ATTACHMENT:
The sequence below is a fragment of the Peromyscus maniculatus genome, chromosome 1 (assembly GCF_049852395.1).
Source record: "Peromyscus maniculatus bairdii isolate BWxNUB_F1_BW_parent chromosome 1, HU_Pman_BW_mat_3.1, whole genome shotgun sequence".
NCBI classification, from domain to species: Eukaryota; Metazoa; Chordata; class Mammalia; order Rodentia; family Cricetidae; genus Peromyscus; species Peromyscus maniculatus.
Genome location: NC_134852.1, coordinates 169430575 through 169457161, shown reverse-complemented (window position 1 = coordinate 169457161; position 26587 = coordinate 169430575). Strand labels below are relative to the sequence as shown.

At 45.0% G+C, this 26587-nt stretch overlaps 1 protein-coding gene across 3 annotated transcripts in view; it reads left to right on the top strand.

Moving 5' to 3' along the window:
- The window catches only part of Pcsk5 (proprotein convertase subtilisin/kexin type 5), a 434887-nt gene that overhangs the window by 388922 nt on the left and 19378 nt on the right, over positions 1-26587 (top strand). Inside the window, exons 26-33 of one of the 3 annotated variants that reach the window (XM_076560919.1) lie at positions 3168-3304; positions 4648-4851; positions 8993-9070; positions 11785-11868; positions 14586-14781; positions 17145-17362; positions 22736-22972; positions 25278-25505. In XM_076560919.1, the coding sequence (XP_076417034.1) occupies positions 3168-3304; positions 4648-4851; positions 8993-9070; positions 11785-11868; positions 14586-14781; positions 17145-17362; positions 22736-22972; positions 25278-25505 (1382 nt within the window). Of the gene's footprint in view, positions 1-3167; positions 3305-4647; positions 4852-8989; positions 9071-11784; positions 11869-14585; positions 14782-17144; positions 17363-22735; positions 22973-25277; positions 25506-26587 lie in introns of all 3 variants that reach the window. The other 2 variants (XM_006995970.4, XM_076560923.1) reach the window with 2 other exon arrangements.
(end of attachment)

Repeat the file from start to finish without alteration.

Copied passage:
The sequence below is a fragment of the Peromyscus maniculatus genome, chromosome 1 (assembly GCF_049852395.1).
Source record: "Peromyscus maniculatus bairdii isolate BWxNUB_F1_BW_parent chromosome 1, HU_Pman_BW_mat_3.1, whole genome shotgun sequence".
NCBI classification, from domain to species: Eukaryota; Metazoa; Chordata; class Mammalia; order Rodentia; family Cricetidae; genus Peromyscus; species Peromyscus maniculatus.
Genome location: NC_134852.1, coordinates 169430575 through 169457161, shown reverse-complemented (window position 1 = coordinate 169457161; position 26587 = coordinate 169430575). Strand labels below are relative to the sequence as shown.

At 45.0% G+C, this 26587-nt stretch overlaps 1 protein-coding gene across 3 annotated transcripts in view; it reads left to right on the top strand.

Moving 5' to 3' along the window:
- The window catches only part of Pcsk5 (proprotein convertase subtilisin/kexin type 5), a 434887-nt gene that overhangs the window by 388922 nt on the left and 19378 nt on the right, over positions 1-26587 (top strand). Inside the window, exons 26-33 of one of the 3 annotated variants that reach the window (XM_076560919.1) lie at positions 3168-3304; positions 4648-4851; positions 8993-9070; positions 11785-11868; positions 14586-14781; positions 17145-17362; positions 22736-22972; positions 25278-25505. In XM_076560919.1, the coding sequence (XP_076417034.1) occupies positions 3168-3304; positions 4648-4851; positions 8993-9070; positions 11785-11868; positions 14586-14781; positions 17145-17362; positions 22736-22972; positions 25278-25505 (1382 nt within the window). Of the gene's footprint in view, positions 1-3167; positions 3305-4647; positions 4852-8989; positions 9071-11784; positions 11869-14585; positions 14782-17144; positions 17363-22735; positions 22973-25277; positions 25506-26587 lie in introns of all 3 variants that reach the window. The other 2 variants (XM_006995970.4, XM_076560923.1) reach the window with 2 other exon arrangements.